Classic Car Weekly (UK) - - Auction News -

Any men­tion of the Volk­swa­gen Golf GTI usu­ally means a line-up of fa­mil­iar names – the Peu­geot 205 GTI, Ford Es­cort XR3i, Re­nault 5GT Turbo and so on. But the Golf was much big­ger than any of those per­ceived ri­vals dur­ing its 1980s peak. And those ca­pa­ble hot hatches sim­ply weren’t in the same so­cial class as the Golf.

VW’s big­gest suc­cess was con­vinc­ing the young middle classes that a hatch­back could com­pete on pres­tige terms with tra­di­tional sa­loons in the car park brag­ging wars.

What could be viewed as a big ri­val was launched the same year – the Mercedes-Benz W123. It was an ex­pen­sive, in-de­mand car that brought the Three-Pointed Star’s pres­tige to many, but while it was well en­gi­neered and ut­terly de­pend­able, the tech­nol­ogy was old and the driv­ing ex­pe­ri­ence was hardly sport­ing. Against the Golf GTI, the W123 felt and looked very much the duller op­tion, even if though was the more ex­pen­sive one. The Volk­swa­gen just seemed sex­ier.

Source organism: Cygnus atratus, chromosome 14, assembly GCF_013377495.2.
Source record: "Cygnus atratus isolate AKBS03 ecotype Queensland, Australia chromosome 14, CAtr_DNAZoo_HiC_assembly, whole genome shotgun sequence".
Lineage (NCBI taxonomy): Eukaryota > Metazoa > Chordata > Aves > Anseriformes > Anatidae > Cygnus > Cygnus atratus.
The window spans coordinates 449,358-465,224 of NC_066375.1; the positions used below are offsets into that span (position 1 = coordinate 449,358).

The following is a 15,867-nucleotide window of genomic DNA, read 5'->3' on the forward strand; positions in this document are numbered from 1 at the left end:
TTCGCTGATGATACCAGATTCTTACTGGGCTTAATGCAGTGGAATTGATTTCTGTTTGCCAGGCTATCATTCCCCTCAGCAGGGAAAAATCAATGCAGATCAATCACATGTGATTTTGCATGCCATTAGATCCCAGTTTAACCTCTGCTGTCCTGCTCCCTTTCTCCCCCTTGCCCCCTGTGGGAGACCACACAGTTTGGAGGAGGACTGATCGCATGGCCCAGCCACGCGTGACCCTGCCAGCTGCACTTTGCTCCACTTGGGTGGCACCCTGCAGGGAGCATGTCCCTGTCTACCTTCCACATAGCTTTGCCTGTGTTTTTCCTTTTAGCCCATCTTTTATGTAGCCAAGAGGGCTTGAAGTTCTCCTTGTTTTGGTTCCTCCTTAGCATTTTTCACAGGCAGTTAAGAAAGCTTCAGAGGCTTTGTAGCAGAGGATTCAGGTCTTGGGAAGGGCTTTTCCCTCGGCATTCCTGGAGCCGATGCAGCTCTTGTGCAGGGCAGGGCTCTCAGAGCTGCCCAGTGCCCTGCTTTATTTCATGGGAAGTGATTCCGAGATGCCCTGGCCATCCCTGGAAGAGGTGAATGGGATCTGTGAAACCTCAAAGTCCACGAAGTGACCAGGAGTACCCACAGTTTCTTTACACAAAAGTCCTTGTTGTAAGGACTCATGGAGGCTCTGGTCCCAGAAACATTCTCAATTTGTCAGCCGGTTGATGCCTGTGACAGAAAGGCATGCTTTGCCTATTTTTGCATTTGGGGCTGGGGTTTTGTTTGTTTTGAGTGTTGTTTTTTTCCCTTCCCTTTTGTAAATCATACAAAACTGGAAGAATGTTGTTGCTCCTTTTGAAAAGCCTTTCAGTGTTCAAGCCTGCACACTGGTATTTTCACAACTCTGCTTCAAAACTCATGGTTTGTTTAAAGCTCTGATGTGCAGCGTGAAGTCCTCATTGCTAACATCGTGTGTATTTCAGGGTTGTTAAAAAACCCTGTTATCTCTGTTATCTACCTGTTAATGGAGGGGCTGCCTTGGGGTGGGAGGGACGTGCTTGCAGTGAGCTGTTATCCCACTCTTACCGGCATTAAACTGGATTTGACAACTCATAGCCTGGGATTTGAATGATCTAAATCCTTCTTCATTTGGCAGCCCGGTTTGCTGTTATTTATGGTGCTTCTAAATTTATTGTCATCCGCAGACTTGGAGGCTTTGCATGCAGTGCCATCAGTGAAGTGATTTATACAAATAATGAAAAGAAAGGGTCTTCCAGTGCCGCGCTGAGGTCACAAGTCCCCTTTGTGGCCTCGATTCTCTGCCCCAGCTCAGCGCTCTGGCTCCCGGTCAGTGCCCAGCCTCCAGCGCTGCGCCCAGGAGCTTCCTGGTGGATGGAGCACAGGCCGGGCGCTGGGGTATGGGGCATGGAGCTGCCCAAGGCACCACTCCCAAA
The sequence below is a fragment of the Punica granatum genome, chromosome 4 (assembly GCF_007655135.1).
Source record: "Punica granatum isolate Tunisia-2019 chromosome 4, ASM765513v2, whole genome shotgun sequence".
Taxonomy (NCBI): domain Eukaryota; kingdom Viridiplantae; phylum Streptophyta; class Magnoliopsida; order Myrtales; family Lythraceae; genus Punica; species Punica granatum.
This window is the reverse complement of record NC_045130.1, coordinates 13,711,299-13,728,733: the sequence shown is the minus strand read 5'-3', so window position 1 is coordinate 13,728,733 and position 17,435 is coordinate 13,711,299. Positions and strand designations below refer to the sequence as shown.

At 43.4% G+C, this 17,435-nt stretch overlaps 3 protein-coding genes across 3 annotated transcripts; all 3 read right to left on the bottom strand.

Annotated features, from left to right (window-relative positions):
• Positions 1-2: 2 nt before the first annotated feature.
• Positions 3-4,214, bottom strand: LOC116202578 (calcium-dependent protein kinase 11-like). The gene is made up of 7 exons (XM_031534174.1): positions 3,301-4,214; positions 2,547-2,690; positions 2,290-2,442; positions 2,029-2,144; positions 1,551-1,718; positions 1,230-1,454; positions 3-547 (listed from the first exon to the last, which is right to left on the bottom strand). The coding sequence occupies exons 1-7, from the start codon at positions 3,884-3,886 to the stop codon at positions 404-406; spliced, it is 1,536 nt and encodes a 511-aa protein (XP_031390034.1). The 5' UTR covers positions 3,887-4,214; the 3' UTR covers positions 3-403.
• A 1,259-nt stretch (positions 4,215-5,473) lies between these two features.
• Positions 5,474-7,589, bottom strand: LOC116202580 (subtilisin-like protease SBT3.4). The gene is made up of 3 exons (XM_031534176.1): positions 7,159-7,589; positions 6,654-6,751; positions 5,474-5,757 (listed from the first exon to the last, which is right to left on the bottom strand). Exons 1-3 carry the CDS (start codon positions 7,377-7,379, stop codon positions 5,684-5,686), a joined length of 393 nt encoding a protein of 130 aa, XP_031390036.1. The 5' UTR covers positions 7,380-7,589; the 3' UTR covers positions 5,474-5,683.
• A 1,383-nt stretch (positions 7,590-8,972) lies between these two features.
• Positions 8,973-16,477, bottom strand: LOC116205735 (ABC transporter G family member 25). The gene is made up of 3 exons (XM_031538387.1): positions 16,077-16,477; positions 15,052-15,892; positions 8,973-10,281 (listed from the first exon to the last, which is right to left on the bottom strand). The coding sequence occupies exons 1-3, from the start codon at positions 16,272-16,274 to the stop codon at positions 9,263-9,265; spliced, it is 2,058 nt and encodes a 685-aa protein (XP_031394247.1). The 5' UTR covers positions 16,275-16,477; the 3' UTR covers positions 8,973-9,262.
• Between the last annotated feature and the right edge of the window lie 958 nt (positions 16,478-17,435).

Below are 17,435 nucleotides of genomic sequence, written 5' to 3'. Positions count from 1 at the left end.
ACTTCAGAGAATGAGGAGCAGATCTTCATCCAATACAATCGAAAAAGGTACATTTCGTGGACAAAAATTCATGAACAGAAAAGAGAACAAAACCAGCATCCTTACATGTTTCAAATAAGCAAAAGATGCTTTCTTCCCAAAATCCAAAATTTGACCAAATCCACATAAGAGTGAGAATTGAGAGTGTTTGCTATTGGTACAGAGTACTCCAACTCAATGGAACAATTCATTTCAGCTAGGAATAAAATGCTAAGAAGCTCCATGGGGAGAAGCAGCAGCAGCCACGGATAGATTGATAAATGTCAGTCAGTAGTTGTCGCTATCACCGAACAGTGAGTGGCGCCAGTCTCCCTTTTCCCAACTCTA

The BMW 5-se­ries, in both E12 and E28 flavours, plus the E30 3-se­ries, should have been strong ri­vals. Th­ese had the badge pres­tige and rear-wheel drive chuck­a­bil­ity, but they too were much more ex­pen­sive. And de­spite the sharp lines of the shar­knose 5-se­ries mod­els, it was only un­til the re­lease of the M535i that BMW started to tap into the youth­ful ex­ec­u­tive mar­ket. That was a faster, more costly car, but the mes­sage was clear that thanks to the Golf GTI per­for­mance sa­loons had to look the part, too.

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